When To See a Neurologist for Headaches?

A headache that’s recurring or too severe may make you wonder whether you should see a neurologist. A neurologist's visit may not be necessary if your headache goes away on its own or with rest or self-care. But if it’s so debilitating that it disrupts your daily activities, it may be caused by other underlying conditions that require a thorough evaluation from a doctor.

Migraines and severe headaches affect one in every six adults in the U.S.A. Headaches usually occur on both sides of the head as well as the forehead, temples and nape. The ache can range from mild to severe and can be triggered by stress, anxiety, eyestrain and muscle strain. On the other hand, migraine is characterized by symptoms aside from headache, such as nausea, vomiting, neck and shoulder pain and many more.


When to See a Neurologist for a Headache?

If your headache becomes too severe and frequent to bear, it may be time to see a primary care doctor. You may be referred to a neurologist if your headache doesn’t improve with initial treatment. A neurologist specializes in diagnosing and treating conditions that affect the brain, spinal cord, peripheral nerves and muscles.

Seek medical help immediately for any of the following:

  • This is the first time you have had a headache this painful, and it disrupts your daily activities.
  • Your headache suddenly comes on an explosive or violent pain. This is an emergency condition that may be caused by a ruptured blood vessel in the brain. Call 911 right away or go to an emergency room near you.
  • Your headache worsens over 24 hours.
  • Your headache happens with a head injury.
  • You have a severe headache behind an eye with redness in that eye.
  • You have a history of immune system disorder or cancer and start to develop a new headache.
  • You experience any of the following along with your headache:
    • Balance loss
    • Confusion
    • Fever
    • Memory loss
    • Nausea
    • Problems moving your limbs
    • Slurred speech
    • Stiff neck
    • Vision changes
    • Vomiting

If possible, take note of the following details so you may mention them to your doctor during your appointment:

  • When your headaches occur
  • Whether noise or light bothers you during headaches
  • How much you slept before your headaches
  • Whether you experience vision changes before or during headaches
  • Food or drink you consumed in the last 24 hours before your headache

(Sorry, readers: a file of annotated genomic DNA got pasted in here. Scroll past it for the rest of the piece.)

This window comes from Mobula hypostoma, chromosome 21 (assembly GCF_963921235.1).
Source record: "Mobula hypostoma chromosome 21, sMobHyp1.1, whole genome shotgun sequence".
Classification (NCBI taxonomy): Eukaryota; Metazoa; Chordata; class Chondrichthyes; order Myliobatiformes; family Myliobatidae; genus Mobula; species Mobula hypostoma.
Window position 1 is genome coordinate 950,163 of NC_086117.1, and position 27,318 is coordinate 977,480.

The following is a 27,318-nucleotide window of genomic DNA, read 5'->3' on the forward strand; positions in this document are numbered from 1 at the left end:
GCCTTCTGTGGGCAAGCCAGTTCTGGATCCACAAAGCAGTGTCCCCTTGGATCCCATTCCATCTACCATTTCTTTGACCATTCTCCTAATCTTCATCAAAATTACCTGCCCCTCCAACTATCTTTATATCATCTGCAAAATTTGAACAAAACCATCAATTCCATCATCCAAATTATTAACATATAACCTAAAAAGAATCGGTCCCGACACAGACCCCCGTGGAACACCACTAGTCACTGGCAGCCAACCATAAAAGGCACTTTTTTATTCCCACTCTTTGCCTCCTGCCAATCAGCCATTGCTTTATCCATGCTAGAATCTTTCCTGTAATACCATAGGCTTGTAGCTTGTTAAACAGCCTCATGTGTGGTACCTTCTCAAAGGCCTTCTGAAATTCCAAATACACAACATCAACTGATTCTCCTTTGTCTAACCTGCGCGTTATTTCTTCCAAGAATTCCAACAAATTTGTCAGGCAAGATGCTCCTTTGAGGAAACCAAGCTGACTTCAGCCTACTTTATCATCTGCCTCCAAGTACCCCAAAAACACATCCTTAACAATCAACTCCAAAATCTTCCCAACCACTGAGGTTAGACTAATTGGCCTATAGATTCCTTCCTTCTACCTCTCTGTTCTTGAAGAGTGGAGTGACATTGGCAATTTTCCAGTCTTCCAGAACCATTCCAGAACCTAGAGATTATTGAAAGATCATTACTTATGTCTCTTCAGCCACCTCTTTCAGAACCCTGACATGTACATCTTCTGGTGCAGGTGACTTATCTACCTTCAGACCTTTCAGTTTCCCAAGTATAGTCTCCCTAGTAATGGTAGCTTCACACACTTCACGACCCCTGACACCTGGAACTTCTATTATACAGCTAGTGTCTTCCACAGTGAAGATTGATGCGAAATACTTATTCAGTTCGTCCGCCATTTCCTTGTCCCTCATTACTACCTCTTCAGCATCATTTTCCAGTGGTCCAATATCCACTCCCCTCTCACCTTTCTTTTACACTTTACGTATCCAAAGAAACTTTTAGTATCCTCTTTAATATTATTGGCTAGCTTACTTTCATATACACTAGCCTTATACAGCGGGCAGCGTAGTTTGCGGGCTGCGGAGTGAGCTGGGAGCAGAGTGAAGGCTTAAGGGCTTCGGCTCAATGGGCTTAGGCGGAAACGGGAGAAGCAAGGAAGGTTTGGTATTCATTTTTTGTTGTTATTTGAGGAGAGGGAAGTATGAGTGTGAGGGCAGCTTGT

• Any activities you’ve been doing before your headache started
  • Any weather changes at the time of your headaches
  • Any previous headache diagnosis or treatments you’ve tried


What To Expect at Your Doctor’s Visit?

Your doctor will inquire about your personal and family medical history and examine your head, ears, throat, eyes and neck. You will be asked questions related to your headaches. Your doctor may order medical tests such as blood tests, imaging tests or sinus X-rays if they need more information about your condition.

Your doctor may recommend over-the-counter pain relievers and other medications to relieve your headache. If they don’t work, you may be given prescription medications. Make sure to strictly follow your doctor’s instructions about properly taking these medicines, as overusing them may result in a medication-overuse headache.

Lifestyle and diet changes may be recommended as treatments, such as exercising regularly, eliminating foods that trigger headaches, using relaxation techniques and managing stress. If there is little to no improvement to your headache despite these treatments, you may be referred to a neurologist who will perform neurological examinations to rule out or identify other conditions that may be causing your headache.

Don’t wait too long to call for a doctor’s appointment for your debilitating headache or if you experience other symptoms along with it. See a doctor as soon as you can.


American Headache Society
National Institute of Neurological Disorders and Stroke
National Library of Medicine
U.S. Department of Veterans Affairs

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